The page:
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LTE - the Other 4G - and Impact on Enterprise IT


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LTE, and HSPA+, have emerged as the 4G solution. This whitepaper examines these technologies and the implications on enterprises making mobile broadband decisions in the near term.

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LTE - the Other 4G - and Impact on Enterprise IT

  1. 1. WHITE PAPERLTE - the Other 4G - and its Impact on Enterprise ITCorporate Headquarters +1 650-232-4100iPass Inc. +1 650-232-4111 fx3800 Bridge Parkway www.ipass.comRedwood Shores, CA 94065LTE - the Other 4G - and its Impact on Enterprise IT | v.1 05.27.11 | ©2011 iPass Inc.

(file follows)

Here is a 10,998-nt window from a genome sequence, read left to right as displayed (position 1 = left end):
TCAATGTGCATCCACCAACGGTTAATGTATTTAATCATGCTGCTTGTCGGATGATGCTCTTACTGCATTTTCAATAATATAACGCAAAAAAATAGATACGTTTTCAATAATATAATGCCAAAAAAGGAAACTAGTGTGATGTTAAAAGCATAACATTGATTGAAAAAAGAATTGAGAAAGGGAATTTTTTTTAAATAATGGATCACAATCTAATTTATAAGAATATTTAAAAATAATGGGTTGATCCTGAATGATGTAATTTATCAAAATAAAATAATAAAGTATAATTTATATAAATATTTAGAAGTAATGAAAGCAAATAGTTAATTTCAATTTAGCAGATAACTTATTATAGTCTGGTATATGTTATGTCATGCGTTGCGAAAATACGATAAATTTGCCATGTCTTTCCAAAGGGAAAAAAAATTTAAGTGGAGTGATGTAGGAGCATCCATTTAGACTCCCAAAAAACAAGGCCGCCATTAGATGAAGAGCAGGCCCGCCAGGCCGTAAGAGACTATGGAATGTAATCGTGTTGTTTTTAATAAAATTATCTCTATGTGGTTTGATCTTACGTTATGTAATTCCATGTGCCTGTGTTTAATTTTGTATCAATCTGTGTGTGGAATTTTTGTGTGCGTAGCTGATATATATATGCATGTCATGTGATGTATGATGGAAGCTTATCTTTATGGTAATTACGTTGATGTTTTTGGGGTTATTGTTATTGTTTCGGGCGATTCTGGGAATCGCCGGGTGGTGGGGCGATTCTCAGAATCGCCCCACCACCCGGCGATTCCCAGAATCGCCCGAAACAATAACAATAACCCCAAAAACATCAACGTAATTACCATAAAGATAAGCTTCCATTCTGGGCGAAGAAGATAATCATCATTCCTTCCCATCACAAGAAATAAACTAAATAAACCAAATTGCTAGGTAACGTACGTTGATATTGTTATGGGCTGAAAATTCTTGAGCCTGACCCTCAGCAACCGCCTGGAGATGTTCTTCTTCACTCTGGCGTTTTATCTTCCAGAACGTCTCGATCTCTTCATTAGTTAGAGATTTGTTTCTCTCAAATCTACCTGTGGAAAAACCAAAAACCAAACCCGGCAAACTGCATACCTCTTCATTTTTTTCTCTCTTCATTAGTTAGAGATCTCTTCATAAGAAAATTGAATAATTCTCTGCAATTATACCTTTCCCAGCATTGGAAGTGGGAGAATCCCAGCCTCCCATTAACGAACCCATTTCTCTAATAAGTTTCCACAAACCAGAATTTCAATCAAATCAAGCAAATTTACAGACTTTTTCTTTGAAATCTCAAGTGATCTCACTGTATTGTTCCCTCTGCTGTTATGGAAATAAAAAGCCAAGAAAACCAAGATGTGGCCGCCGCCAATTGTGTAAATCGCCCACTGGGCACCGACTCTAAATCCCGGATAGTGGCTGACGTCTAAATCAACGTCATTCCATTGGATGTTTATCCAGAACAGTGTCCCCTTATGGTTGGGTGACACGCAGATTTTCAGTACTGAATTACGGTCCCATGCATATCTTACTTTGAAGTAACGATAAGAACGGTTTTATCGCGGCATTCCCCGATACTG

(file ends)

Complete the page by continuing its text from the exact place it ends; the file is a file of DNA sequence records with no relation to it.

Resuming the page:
2. 2. Table of ContentsAbstract 3Introduction 3The current mobile broadband scene 3Long term evolution of universal terrestrialradio access network 4LTE network overview 5The reasons operators like LTE 6The pretender to the throne – HSPA+ 7The Future of 4G 8So should you move to a 4G network? 8What to consider 9About iPass 10References 10Glossary 11LTE - the Other 4G - and its Impact on Enterprise IT | v.1 05.27.11 | ©2011 iPass Inc. 2